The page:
Example \(\PageIndex{1}\): Ion Concentrations in Pure Water

    What are the hydronium ion concentration and the hydroxide ion concentration in pure water at 25 °C?


    The autoionization of water yields the same number of hydronium and hydroxide ions. Therefore, in pure water, \(\ce{[H_3O^+]} = \ce{[OH^- ]}\). At 25 °C:

    \[\begin{align*} K_\ce{w} &=\ce{[H_3O^+][OH^- ]} \\[4pt]&=\ce{[H_3O^+]^2} \\[4pt] &=\ce{[OH^- ]^2} \\[4pt] &=1.0 \times 10^{−14} \end{align*}\]


    \[\ce{[H_3O^+]}=\ce{[OH^- ]}=\sqrt{1.0 \times 10^{−14}} =1.0 \times 10^{−7}\; M \nonumber\]

    The hydronium ion concentration and the hydroxide ion concentration are the same, and we find that both equal \(1.0 \times 10^{−7}\; M\).

    Exercise \(\PageIndex{1}\)

    The ion product of water at 80 °C is \(2.4 \times 10^{−13}\). What are the concentrations of hydronium and hydroxide ions in pure water at 80 °C?

    (Video) AutoIonization of Water, Ion Product Constant - Kw, Calculating H3O+, OH-, and pH Using Ice Tables


    \(\ce{[H_3O^+]} = \ce{[OH^- ]} = 4.9 \times 10^{−7}\; M\)

    It is important to realize that the autoionization equilibrium for water is established in all aqueous solutions. Adding an acid or base to water will not change the position of the equilibrium. Example \(\PageIndex{2}\) demonstrates the quantitative aspects of this relation between hydronium and hydroxide ion concentrations.

    Example \(\PageIndex{2}\): The Inverse Proportionality of Hydronium and Hydroxide Concentrations

    A solution of carbon dioxide in water has a hydronium ion concentration of \(2.0 \times 10^{−6}\; M\). What is the concentration of hydroxide ion at 25 °C?


    We know the value of the ion-product constant for water at 25 °C:

    \[\ce{2 H_2O}_{(l)} \rightleftharpoons \ce{H_3O^+}_{(aq)} + \ce{OH^-}_{(aq)} \nonumber\]


    \[K_\ce{w}=\ce{[H3O+][OH^- ]}=1.0 \times 10^{−14} \nonumber\]

    Thus, we can calculate the missing equilibrium concentration.

    Rearrangement of the \(k_w\) expression yields that \([\ce{OH^- }]\) is directly proportional to the inverse of [H3O+]:

    \[[\ce{OH^- }]=\dfrac{K_{\ce w}}{[\ce{H_3O^+}]}=\dfrac{1.0 \times 10^{−14}}{2.0 \times 10^{−6}}=5.0 \times 10^{−9} \nonumber\]

    The hydroxide ion concentration in water is reduced to \(5.0 \times 10^{−9}\: M\) as the hydrogen ion concentration increases to \(2.0 \times 10^{−6}\; M\). This is expected from Le Chatelier’s principle; the autoionization reaction shifts to the left to reduce the stress of the increased hydronium ion concentration and the \(\ce{[OH^- ]}\) is reduced relative to that in pure water.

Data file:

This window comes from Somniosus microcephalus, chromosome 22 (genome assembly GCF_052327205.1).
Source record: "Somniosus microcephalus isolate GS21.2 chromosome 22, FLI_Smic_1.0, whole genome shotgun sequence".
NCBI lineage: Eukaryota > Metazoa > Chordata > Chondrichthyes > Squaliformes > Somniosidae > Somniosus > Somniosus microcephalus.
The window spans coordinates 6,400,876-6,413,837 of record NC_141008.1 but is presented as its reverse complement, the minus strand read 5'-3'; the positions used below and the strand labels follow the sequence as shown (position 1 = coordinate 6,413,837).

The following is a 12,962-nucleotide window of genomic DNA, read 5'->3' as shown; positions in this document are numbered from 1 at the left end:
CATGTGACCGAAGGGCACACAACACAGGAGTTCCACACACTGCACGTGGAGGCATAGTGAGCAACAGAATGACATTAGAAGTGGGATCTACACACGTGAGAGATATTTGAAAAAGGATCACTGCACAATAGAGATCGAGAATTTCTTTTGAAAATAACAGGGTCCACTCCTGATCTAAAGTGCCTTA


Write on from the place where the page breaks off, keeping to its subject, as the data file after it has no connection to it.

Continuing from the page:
A check of these concentrations confirms that our arithmetic is correct:

    \[K_\ce{w}=\ce{[H_3O^+][OH^- ]}=(2.0 \times 10^{−6})(5.0 \times 10^{−9})=1.0 \times 10^{−14} \nonumber\]

    Exercise \(\PageIndex{2}\)

    What is the hydronium ion concentration in an aqueous solution with a hydroxide ion concentration of 0.001 M at 25 °C?


    \[\ce{[H3O+]} = 1 \times 10^{−11} M \nonumber\]

    (Video) Autoionization of water | Acids and bases | AP Chemistry | Khan Academy

    Self-Ionization of Water (Kw): https://youtu.be/RMpO0rqUnFg

    The Relationship among pH, pOH, and \(pK_w\)

    The pH scale is a concise way of describing the \(H_3O^+\) concentration and hence the acidity or basicity of a solution. Recall that pH and the \(H^+\) (\(H_3O^+\)) concentration are related as follows:

    \[\begin{align} pH &=−\log_{10}[\ce{H^{+}}] \label{16.3.8} \\[4pt] [\ce{H^{+}}] &=10^{−pH} \label{16.3.9} \end{align}\]

    Because the scale is logarithmic, a pH difference of 1 between two solutions corresponds to a difference of a factor of 10 in their hydronium ion concentrations. Recall also that the pH of a neutral solution is 7.00 (\([H_3O^+] = 1.0 \times 10^{−7}\; M\)), whereas acidic solutions have pH < 7.00 (corresponding to \([\ce{H3O^{+}}] > 1.0 \times 10^{−7}\)) and basic solutions have pH > 7.00 (corresponding to \([\ce{H3O^{+}}] < 1.0 \times 10^{−7}\)).

    Similar notation systems are used to describe many other chemical quantities that contain a large negative exponent. For example, chemists use an analogous pOH scale to describe the hydroxide ion concentration of a solution. The pOH and \([\ce{OH^{−}}]\) are related as follows:

    \[\begin{align} pOH &=−\log_{10}[\ce{OH^{−}}] \label{16.3.10} \\[4pt] [\ce{OH^{−}}] &=10^{−pOH} \label{16.3.11} \end{align}\]

    The constant \(K_w\) can also be expressed using this notation, where \(pK_w = −\log\; K_w\).

    Because a neutral solution has \([OH^−] = 1.0 \times 10^{−7}\), the pOH of a neutral solution is 7.00. Consequently, the sum of the pH and the pOH for a neutral solution at 25°C is 7.00 + 7.00 = 14.00. We can show that the sum of pH and pOH is equal to 14.00 for any aqueous solution at 25°C by taking the negative logarithm of both sides of Equation \(\ref{16.3.6b}\):

    \[\begin{align} −\log K_w &= pK_w \\[4pt] &=−\log([H_3O^+][OH^−]) \\[4pt] &= (−\log[H_3O^+]) + (−\log[OH^−]) \\[4pt] &= pH + pOH \label{16.3.12} \end{align}\]

    Thus at any temperature, \(pH + pOH = pK_w\), so at 25°C, where \(K_w = 1.0 \times 10^{−14}\) and \(pH + pOH = 14.00\). More generally, the pH of any neutral solution is half of the \(pK_w\) at that temperature. The relationship among pH, pOH, and the acidity or basicity of a solution is summarized graphically in Figure \(\PageIndex{1}\) over the common pH range of 0 to 14. Notice the inverse relationship between the pH and pOH scales.